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New Power Plants Fueled by Coal Are Put on Hold

An article of the same title by Rebecca Smith appeared in Wednesday's Wall Street Journal. This caught our attention because a pulverized coal power plant has been proposed for our hometown and we are uneasy about this proposal, to say the least. The articles main thesis is huge number of new coal-fired power plants that have been announced in recent years as one-after-one they fall by the wayside due to either cost or environmental concerns.

From coast to coast, plans for a new generation of coal-fired power plants are falling by the wayside as states conclude that conventional coal plants are too dirty to build and the cost of cleaner plants is too high. If significant numbers of new coal plants don't get built in the U.S. in coming years, it will put pressure on officials to clear the path for other power sources, including nuclear power, or trim the nation's electricity demand...

As recently as May, U.S. power companies had announced intentions to build as many as 150 new generating plants fueled by coal, adding to the 645 existing units that produce about half the nation's electricity. One reason for the surge of interest in coal was concern over the higher price of natural gas, which has driven up electricity prices in many places. Coal appeared capable of softening the impact since the U.S. has deep coal reserves and prices are low. But the fleet of coal-powered plants that was supposed to be coming over the horizon is vanishing, a little more every week, as one developer after another cancels projects or quietly slows development activity. Coal has come under fire because it is a big source of carbon dioxide, the main gas blamed for global warming, in a time when climate change has become a hot-button political issue.

The article illustrates the trend by discussing some specific examples from TX:

An early sign of the changing momentum was contained in the $32 billion private equity deal earlier this year to buy TXU Corp. To gain support for the deal, the buyers decided to trim eight of 11 coal plants TXU had proposed in Texas. Recent reversals in Florida, North Carolina, Oregon and other states have shown coal's future prospects are dimming. Nearly two dozen coal projects have been cancelled since early 2006, according to the National Energy Technology Laboratory in Pittsburgh, a division of the Department of Energy.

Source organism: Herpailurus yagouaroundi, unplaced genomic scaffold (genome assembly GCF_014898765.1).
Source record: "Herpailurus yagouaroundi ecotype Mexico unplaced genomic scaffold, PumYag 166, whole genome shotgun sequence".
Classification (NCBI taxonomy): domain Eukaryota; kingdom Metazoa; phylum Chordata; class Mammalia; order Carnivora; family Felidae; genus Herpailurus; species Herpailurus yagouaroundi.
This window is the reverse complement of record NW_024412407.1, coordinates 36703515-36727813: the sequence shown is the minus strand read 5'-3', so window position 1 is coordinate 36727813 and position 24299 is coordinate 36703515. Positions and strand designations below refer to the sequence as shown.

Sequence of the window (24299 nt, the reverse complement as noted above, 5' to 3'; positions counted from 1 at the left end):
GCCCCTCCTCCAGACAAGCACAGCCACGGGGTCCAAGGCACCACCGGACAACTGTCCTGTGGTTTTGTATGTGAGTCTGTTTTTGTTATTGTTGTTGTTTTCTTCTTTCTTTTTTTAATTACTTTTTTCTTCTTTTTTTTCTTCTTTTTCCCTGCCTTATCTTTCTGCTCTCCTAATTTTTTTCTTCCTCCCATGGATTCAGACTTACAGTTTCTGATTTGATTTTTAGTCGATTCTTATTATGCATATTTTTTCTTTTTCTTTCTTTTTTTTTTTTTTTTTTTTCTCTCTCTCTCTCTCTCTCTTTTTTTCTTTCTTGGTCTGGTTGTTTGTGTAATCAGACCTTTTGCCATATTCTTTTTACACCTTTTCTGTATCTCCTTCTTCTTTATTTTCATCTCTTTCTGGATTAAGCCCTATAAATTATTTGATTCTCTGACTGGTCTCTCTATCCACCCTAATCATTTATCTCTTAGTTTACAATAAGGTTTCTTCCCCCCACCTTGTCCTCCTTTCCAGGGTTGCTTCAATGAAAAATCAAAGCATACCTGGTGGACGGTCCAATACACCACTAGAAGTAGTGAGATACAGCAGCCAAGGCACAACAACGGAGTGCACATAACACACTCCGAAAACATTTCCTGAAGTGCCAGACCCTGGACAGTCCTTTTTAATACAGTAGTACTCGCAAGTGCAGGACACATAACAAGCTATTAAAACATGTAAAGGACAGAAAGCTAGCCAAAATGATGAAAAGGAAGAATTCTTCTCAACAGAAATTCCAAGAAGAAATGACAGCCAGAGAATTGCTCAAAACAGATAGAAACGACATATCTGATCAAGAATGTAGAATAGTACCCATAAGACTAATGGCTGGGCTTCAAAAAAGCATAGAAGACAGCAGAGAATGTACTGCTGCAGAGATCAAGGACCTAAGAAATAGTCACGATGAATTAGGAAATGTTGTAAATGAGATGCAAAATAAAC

and Florida:

The rapid shift away from coal shows how quickly and powerfully environmental concerns, and the costs associated with eradicating them, have changed matters for the power industry. One place where sentiment has swung sharply against coal is Florida. Climate change is getting more attention there because the mean elevation is only 100 feet above sea level, so melting ice caps would eat away at both its Atlantic and Gulf of Mexico coasts. In mid-July, Florida Gov. Charlie Crist convened a climate change summit to explore ways the state could improve its environmental profile. In June, he signed into laws bill that authorizes the Florida Public Service Commission to give priority to renewable energy and conservation programs before approving construction of conventional coal-fired power plants.

It also mentions that coal gasification plants are having trouble because of higher costs:

Coal plants emit more than twice as much carbon dioxide per unit of electricity produced as natural-gas-fired plants, but there's no cheap, easy way to capture and dispose of the greenhouse gas. Even proposals to build so-called "clean coal" plants have been met with skepticism. This new technology, which primarily involves converting coal into a combustible gas for electricity generation, has been touted as a solution to coal's global-warming problems.

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